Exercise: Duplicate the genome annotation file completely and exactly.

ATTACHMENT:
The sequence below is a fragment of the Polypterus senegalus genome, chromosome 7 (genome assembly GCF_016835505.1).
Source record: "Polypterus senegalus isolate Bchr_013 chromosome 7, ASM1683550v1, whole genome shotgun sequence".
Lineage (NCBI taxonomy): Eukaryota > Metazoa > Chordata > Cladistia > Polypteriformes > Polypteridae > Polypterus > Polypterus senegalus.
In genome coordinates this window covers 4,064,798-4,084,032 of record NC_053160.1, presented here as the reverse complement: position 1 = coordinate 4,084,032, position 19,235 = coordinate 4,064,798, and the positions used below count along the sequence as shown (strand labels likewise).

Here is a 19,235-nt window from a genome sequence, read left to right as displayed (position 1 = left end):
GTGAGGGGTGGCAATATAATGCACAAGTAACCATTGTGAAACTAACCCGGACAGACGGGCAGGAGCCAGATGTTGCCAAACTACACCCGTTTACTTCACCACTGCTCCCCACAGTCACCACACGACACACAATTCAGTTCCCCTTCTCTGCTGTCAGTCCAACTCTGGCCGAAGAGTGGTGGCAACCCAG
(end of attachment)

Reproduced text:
The sequence below is a fragment of the Polypterus senegalus genome, chromosome 7 (genome assembly GCF_016835505.1).
Source record: "Polypterus senegalus isolate Bchr_013 chromosome 7, ASM1683550v1, whole genome shotgun sequence".
Lineage (NCBI taxonomy): Eukaryota > Metazoa > Chordata > Cladistia > Polypteriformes > Polypteridae > Polypterus > Polypterus senegalus.
In genome coordinates this window covers 4,064,798-4,084,032 of record NC_053160.1, presented here as the reverse complement: position 1 = coordinate 4,084,032, position 19,235 = coordinate 4,064,798, and the positions used below count along the sequence as shown (strand labels likewise).

Here is a 19,235-nt window from a genome sequence, read left to right as displayed (position 1 = left end):
GTGAGGGGTGGCAATATAATGCACAAGTAACCATTGTGAAACTAACCCGGACAGACGGGCAGGAGCCAGATGTTGCCAAACTACACCCGTTTACTTCACCACTGCTCCCCACAGTCACCACACGACACACAATTCAGTTCCCCTTCTCTGCTGTCAGTCCAACTCTGGCCGAAGAGTGGTGGCAACCCAG